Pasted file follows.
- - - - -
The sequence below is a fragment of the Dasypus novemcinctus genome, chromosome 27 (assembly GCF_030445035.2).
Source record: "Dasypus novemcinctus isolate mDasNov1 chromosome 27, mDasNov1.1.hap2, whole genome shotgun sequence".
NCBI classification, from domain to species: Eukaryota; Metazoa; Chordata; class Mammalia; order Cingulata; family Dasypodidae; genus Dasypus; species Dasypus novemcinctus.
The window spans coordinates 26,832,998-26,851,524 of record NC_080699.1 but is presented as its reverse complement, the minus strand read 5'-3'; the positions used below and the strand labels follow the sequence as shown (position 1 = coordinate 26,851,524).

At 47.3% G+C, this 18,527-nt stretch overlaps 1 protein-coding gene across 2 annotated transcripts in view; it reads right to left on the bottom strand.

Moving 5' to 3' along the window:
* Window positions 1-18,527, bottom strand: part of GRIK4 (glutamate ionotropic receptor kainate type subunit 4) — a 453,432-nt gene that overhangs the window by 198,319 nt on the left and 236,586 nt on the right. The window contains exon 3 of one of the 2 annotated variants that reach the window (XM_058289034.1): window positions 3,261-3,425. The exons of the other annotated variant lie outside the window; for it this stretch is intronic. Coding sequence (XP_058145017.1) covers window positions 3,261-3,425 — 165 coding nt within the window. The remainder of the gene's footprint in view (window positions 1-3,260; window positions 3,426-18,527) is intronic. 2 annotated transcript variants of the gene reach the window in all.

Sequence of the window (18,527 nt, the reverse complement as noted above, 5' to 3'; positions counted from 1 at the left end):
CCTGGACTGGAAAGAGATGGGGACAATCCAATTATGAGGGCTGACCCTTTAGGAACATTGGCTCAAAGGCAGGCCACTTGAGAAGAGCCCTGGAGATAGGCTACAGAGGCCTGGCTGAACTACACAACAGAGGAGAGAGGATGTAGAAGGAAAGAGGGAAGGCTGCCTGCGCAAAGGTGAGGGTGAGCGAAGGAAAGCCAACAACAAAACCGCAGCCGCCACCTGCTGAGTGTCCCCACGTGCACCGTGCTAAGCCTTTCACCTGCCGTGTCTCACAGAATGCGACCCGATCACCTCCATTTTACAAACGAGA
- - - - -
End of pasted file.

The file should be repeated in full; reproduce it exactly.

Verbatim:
The sequence below is a fragment of the Dasypus novemcinctus genome, chromosome 27 (assembly GCF_030445035.2).
Source record: "Dasypus novemcinctus isolate mDasNov1 chromosome 27, mDasNov1.1.hap2, whole genome shotgun sequence".
NCBI classification, from domain to species: Eukaryota; Metazoa; Chordata; class Mammalia; order Cingulata; family Dasypodidae; genus Dasypus; species Dasypus novemcinctus.
The window spans coordinates 26,832,998-26,851,524 of record NC_080699.1 but is presented as its reverse complement, the minus strand read 5'-3'; the positions used below and the strand labels follow the sequence as shown (position 1 = coordinate 26,851,524).

At 47.3% G+C, this 18,527-nt stretch overlaps 1 protein-coding gene across 2 annotated transcripts in view; it reads right to left on the bottom strand.

Moving 5' to 3' along the window:
* Window positions 1-18,527, bottom strand: part of GRIK4 (glutamate ionotropic receptor kainate type subunit 4) — a 453,432-nt gene that overhangs the window by 198,319 nt on the left and 236,586 nt on the right. The window contains exon 3 of one of the 2 annotated variants that reach the window (XM_058289034.1): window positions 3,261-3,425. The exons of the other annotated variant lie outside the window; for it this stretch is intronic. Coding sequence (XP_058145017.1) covers window positions 3,261-3,425 — 165 coding nt within the window. The remainder of the gene's footprint in view (window positions 1-3,260; window positions 3,426-18,527) is intronic. 2 annotated transcript variants of the gene reach the window in all.

Sequence of the window (18,527 nt, the reverse complement as noted above, 5' to 3'; positions counted from 1 at the left end):
CCTGGACTGGAAAGAGATGGGGACAATCCAATTATGAGGGCTGACCCTTTAGGAACATTGGCTCAAAGGCAGGCCACTTGAGAAGAGCCCTGGAGATAGGCTACAGAGGCCTGGCTGAACTACACAACAGAGGAGAGAGGATGTAGAAGGAAAGAGGGAAGGCTGCCTGCGCAAAGGTGAGGGTGAGCGAAGGAAAGCCAACAACAAAACCGCAGCCGCCACCTGCTGAGTGTCCCCACGTGCACCGTGCTAAGCCTTTCACCTGCCGTGTCTCACAGAATGCGACCCGATCACCTCCATTTTACAAACGAGA